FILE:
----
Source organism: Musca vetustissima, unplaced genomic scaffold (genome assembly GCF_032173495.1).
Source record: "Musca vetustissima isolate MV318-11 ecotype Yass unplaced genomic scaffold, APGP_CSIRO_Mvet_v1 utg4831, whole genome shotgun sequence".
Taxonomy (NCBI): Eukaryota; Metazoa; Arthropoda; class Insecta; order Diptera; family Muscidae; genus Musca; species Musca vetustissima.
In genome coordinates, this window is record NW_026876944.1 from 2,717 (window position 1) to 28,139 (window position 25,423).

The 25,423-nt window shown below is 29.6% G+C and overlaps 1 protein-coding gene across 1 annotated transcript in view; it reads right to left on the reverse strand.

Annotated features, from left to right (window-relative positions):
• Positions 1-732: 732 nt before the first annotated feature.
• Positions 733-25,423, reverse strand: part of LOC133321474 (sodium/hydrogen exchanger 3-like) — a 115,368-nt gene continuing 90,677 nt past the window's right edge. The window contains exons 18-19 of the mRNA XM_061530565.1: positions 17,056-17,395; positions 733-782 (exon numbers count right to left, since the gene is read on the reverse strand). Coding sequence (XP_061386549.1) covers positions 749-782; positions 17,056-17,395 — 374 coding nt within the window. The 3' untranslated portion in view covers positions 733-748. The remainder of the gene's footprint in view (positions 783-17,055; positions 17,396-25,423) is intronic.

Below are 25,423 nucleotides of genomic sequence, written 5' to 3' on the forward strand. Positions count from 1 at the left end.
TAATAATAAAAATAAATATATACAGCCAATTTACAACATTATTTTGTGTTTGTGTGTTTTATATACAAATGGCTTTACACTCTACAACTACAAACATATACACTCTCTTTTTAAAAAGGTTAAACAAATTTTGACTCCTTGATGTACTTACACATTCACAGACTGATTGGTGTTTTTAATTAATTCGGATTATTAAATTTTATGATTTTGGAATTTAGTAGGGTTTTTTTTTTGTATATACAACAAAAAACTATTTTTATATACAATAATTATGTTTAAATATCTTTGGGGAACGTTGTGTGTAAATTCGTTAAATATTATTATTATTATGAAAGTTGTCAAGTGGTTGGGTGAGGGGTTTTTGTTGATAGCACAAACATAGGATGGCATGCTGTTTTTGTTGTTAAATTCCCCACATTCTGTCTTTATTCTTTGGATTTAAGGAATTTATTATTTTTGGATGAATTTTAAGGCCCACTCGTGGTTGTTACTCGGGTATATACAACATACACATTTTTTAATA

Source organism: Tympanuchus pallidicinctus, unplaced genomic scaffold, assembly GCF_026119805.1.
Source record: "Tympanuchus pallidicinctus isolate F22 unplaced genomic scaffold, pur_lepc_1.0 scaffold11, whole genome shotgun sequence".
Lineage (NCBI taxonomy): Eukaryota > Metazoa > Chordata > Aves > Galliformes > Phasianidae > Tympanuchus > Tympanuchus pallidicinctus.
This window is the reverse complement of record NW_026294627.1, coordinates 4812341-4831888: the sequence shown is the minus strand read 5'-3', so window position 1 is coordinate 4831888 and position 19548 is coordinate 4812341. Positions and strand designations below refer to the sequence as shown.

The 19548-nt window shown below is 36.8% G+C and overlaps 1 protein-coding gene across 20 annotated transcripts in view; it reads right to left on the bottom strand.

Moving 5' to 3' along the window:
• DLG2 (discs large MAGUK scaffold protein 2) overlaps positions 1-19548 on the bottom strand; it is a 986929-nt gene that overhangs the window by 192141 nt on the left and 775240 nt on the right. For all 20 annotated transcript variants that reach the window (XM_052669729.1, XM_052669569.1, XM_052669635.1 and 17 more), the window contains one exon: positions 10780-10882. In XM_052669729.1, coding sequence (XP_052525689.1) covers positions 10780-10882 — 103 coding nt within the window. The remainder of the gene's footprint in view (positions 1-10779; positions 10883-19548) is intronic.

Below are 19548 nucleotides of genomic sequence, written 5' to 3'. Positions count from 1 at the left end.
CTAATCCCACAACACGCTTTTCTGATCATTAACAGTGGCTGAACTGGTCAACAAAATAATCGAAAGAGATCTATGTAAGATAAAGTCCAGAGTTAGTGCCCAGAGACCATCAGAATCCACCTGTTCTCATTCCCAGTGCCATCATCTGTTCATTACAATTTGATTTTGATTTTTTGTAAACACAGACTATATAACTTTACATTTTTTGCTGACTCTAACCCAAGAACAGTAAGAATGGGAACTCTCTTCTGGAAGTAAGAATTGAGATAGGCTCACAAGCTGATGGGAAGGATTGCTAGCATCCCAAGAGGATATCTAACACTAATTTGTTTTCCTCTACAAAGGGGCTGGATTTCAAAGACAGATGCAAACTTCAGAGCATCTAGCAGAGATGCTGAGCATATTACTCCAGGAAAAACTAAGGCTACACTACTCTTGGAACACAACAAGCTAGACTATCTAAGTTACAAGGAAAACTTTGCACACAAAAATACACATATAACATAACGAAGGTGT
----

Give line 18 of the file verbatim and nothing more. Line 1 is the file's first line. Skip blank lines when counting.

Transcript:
Below are 19548 nucleotides of genomic sequence, written 5' to 3'. Positions count from 1 at the left end.